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A popular hiking spot has become a hot spot for crime and congestion and neighbors are fed up.
The state is now looking ways they can help restore the neighborhood around Maunawili Falls.
The state Department of Land and Natural Resources is considering building a parking lot to accommodate the hundreds of people who visit Maunawili Falls each day.
They will be working closely with the community this year to identify their concerns and come up with a solution everyone can live with.
Maunawili Falls is a hike in windward Oahu that draws people from around the world, but the trailhead is located in a neighborhood nestled right up against the Koolau mountains, one that used to be a quiet secluded one.
“We want to gate it,” Maunawili resident Gina Chung said.
Some hikers are making themselves right at home, picnicking in people’s yards and cutting across private property — something that neighbors say happens all the time.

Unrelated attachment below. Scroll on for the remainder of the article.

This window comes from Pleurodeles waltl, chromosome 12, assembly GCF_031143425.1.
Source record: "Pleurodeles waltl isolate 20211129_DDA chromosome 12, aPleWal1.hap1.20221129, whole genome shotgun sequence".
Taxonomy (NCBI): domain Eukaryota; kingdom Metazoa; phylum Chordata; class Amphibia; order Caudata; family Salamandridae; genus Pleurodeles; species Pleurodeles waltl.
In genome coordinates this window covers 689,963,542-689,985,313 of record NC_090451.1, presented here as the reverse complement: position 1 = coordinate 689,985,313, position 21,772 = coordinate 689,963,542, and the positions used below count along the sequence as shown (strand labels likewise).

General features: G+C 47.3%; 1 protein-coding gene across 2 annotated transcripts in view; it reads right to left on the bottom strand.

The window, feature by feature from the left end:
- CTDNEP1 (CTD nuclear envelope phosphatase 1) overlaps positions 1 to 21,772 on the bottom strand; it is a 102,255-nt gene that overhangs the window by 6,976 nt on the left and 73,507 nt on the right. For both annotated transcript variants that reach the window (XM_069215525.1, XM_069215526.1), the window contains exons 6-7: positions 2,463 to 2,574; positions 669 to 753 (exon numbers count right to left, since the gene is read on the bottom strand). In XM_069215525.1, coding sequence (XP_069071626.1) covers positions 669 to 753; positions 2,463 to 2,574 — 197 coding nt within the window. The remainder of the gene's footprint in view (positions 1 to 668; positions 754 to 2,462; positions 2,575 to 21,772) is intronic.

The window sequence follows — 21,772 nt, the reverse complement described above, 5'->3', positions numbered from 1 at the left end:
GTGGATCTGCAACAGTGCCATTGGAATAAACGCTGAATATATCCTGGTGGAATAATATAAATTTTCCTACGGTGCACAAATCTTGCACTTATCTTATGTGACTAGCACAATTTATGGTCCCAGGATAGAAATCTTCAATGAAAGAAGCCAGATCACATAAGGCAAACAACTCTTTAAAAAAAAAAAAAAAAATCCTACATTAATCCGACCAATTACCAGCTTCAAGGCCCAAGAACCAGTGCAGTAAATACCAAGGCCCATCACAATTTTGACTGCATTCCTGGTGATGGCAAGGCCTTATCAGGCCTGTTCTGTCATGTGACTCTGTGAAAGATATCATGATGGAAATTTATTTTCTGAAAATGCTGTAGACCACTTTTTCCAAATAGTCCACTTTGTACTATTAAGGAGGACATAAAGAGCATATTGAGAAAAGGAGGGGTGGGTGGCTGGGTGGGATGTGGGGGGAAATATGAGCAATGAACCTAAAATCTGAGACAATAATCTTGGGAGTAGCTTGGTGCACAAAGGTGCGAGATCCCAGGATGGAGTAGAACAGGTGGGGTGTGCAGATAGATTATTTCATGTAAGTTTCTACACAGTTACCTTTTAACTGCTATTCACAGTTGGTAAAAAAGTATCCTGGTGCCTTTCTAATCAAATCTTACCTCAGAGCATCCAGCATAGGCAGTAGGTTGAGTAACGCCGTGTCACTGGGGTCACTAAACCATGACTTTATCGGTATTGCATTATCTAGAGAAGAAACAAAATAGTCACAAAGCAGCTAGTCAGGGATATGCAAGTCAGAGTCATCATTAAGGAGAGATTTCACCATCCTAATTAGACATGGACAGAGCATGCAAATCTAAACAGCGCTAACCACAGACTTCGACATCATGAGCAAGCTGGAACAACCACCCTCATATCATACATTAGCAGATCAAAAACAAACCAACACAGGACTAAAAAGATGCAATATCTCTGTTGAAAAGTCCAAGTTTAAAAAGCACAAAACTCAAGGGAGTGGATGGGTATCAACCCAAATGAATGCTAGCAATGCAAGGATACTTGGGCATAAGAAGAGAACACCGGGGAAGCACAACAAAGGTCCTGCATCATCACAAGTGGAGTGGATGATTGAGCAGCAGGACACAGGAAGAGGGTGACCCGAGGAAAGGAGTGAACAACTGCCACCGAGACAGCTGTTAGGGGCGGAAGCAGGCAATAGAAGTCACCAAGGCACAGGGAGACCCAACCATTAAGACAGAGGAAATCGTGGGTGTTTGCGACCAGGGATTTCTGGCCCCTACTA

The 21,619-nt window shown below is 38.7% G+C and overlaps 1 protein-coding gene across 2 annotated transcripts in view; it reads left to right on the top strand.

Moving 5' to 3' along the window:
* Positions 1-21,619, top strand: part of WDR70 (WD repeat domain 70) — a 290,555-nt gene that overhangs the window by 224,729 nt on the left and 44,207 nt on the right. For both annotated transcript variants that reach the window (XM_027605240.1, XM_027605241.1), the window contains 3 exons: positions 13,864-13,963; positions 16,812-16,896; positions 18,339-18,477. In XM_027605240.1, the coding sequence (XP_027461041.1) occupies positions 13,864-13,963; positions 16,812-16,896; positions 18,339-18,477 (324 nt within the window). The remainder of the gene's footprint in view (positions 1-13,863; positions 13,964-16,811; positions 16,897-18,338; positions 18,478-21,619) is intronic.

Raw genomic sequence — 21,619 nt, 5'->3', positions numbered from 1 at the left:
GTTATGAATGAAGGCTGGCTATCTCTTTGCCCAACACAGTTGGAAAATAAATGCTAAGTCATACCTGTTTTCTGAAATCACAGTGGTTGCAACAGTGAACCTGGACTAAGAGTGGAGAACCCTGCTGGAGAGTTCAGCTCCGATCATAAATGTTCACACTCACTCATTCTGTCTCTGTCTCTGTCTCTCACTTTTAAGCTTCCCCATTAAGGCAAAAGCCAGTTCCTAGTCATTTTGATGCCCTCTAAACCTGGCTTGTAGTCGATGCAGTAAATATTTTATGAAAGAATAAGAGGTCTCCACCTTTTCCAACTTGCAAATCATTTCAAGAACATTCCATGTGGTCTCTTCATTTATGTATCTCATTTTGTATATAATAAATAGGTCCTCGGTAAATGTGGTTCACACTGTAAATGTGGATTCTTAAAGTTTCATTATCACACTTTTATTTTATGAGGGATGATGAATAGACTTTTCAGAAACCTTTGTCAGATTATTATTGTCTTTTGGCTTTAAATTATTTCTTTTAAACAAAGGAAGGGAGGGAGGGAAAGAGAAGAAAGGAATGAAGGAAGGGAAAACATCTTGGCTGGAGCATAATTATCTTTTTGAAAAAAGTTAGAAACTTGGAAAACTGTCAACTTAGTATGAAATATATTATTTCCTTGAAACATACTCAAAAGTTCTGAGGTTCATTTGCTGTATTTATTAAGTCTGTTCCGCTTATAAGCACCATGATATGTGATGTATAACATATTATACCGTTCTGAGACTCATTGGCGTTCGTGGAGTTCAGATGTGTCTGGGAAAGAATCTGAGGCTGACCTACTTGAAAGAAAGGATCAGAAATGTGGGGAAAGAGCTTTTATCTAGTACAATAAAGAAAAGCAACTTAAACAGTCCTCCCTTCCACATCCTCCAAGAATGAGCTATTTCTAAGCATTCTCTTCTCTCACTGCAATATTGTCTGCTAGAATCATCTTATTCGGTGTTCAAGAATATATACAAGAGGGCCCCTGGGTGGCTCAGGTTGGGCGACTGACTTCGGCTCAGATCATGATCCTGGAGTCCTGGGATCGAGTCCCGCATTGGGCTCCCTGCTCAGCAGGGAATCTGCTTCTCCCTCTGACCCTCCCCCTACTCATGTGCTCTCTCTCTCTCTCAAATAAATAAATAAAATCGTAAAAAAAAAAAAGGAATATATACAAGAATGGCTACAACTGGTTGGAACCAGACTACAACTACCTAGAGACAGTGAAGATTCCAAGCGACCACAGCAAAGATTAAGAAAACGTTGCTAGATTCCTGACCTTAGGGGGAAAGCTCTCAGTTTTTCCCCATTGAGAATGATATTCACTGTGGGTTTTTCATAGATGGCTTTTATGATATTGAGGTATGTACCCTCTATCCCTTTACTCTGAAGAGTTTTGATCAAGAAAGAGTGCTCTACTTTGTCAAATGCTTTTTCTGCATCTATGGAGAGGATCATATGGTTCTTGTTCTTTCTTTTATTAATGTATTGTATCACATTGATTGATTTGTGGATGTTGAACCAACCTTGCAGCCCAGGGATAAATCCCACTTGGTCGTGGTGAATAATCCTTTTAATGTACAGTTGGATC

“We ended up building a fence here because we would come home and there would people in the front yard eating lunch. When they’d leave, they’d leave their plate lunch containers and drinks and dirty diapers,” Maunawili resident Daniel Moore said.
Hikers are also leaving their mark in other ways.
“We have a hose out front. On rainy days, people would use the hose and bang their muddy shoes on the side of our house to knock the mud off,” Moore said.
But neighbors say the biggest problem of all is parking.
“There are hundreds and hundreds of people who come now and they are parked a mile in both directions. I know a lot of the neighbors have been calling the police pretty much daily to report the illegally parked cars,” Moore said.
After years of complaints to the city and state, the state DLNR is now planning to hire a consultant to work with the community and develop a plan.
One of the options on the table is building a parking lot.
The DLNR hopes to work with the community and put together a conceptual plan in about a year.
“Some kind of parking lot would help because it would ease the congestion in the neighborhood,” Moore said.
There are also some property issues that would need to be worked out.
Portions of the trail cross private property.
In the meantime, residents have one message to hikers.
“We don’t mind them coming up here as long as they respect our neighborhood,” Chung said.
The DLNR received state funds in years past to build a parking lot, but could not use the money because the concept and design process had not even begun.